Hermanito: Little Brother written by Dr. Khalid White & Isela Garcia White, illustrated by Adua Hernandez
Hermanita: Little Sister written by Dr. Khalid White & Isela Garcia White, illustrated by Adua Hernandez
From Goodreads: Read along as Mateo and Amaya laugh, share, and play with their little brother, Santiago. Hermanito teaches children the values of teamwork, responsibility and love in an environment filled with positive imagery from a lovely Afro-Latinx family. The story is told in both English and in Spanish for bilingual readers and language learners.
From Goodreads: Read along as Ximena and Miguel laugh, share and play with their little sister, Ariana. While in play, the older siblings show Ariana the values of teamwork, responsibility and love as only a family can. The story is told in both English and in Spanish for bilingual readers and language learners.
I’m reviewing these two books together because they are written in the tradition of books like What Mommies Do Best/What Daddies Do Best by Laura Numeroff, The Brother Book/The Sister Book by Todd Parr, and various potty training books geared toward boys or girls, as you might be able to tell from the titles here. Depending on what sibling order you have in your family, you could choose either title.
The illustrations in both books are superb. Hernandez has a knack for creating adorable children and in these two books we get a gaggle of them. She also always uses bright, friendly colors, textures, and settings that make her books very inviting especially to children.
The families appear to be mixed Latinx/Black families. They also have a range of skin tones including some darker skinned people (the mix is different in each book). It’s not common to see mixed families except when the book is specifically talking about diversity and usually the mixed family is Black and White. Of course there are Black folks who are also Latinx and these books could easily be representing them too. And of course there are Black families that are not mixed who have a variety of skin tones and again this book could be reflecting them, although there are a few details that make it seem more like the families have some Latinx roots.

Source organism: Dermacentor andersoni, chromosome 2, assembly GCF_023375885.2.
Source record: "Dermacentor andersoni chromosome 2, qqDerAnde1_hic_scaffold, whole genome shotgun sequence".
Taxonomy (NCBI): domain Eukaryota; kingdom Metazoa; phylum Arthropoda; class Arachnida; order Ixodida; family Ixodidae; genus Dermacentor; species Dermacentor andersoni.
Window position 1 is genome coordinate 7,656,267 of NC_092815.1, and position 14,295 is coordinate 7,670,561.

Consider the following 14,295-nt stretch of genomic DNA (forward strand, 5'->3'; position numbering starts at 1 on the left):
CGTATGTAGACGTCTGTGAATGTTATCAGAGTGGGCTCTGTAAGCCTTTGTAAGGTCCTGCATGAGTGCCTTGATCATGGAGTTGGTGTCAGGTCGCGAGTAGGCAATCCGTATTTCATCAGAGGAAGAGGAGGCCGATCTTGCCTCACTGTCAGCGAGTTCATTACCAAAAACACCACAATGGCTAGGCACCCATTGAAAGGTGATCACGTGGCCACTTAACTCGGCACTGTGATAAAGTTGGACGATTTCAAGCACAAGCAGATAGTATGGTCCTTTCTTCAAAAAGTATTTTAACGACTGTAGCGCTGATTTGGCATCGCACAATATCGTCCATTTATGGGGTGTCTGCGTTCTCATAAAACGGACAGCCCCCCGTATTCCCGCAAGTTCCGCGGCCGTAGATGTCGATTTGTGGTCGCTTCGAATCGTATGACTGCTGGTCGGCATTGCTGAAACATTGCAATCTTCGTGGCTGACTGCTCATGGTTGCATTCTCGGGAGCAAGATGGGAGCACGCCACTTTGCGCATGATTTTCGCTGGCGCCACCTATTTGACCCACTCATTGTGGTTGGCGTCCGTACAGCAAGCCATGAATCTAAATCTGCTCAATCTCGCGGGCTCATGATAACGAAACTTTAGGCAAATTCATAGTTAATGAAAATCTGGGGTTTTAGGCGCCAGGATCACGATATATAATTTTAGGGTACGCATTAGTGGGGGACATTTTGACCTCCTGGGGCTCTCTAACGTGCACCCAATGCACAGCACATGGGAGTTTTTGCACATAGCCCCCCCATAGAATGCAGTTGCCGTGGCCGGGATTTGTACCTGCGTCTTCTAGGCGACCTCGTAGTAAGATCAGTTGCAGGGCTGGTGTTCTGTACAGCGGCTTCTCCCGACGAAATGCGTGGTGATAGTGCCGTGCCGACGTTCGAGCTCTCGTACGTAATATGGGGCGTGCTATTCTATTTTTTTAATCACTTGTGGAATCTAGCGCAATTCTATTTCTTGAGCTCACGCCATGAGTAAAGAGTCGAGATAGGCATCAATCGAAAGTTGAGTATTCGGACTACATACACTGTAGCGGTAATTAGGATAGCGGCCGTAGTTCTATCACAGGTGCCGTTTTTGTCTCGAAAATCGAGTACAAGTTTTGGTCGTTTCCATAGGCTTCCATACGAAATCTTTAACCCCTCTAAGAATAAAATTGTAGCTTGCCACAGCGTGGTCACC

I absolutely love that in each home there is a small alter for the Virgin Mary with candles and flowers. It’s just a small detail and the homes for the most part look very American (if suspiciously clean for having three kids in them!), but this is the type of detail that can mean the world to children who are seeing their homes and family traditions reflected on the page.
The story in each book is split into two sections, the first shows the parents making a meal for the family and, once seated at the table, they talk about how they expect the older siblings to show the youngest how to be responsible and take personal responsibility. The second half shows the siblings doing exactly this. They talk about helping out around the house, taking care of pets, and playing. I appreciate that there are a mix of activities for both the brother and sister that show them being active and helping around the house. This second portion of the text is done is a sing-song type of verse which make it easy for young readers to join in and read or repeat along:
“Little Sister, Little Sister. We love to make you dance. Little Sister. Little Sister. Go put on some pants!”
“Little Brother. Little Brother. Let’s all play with the ball. Little Brother. Little Brother. We won’t let you fall.”
These would make great books for older siblings to share with their pre- and emerging reader younger sibs. They could skip the first part if the child they are reading to is young and may not sit through the whole story.
The books are also translated into Spanish (another reason I think the family has some Latinx roots). If you are a librarian in a bilingual school either because your population speaks Spanish or because you are an emersion school, these would make great additions to your collection.
The end of each book has some blank pages with questions on them for readers to answer, such as what do you like to do with your family and how might you help them. I love when books have these spaces to have kids personalize the stories and really think about the ideas. I really appreciate that the author has asked children to write OR draw to answer the questions- a very important distinction to make for kids who might not yet be writing.
All in all, both of these are sweet books that would be wonderful additions to collections with other sibling books on the shelves (including home libraries).
Disclosure: I was sent a review copy by the publisher, Melanin Origins, in exchange for an honest review.
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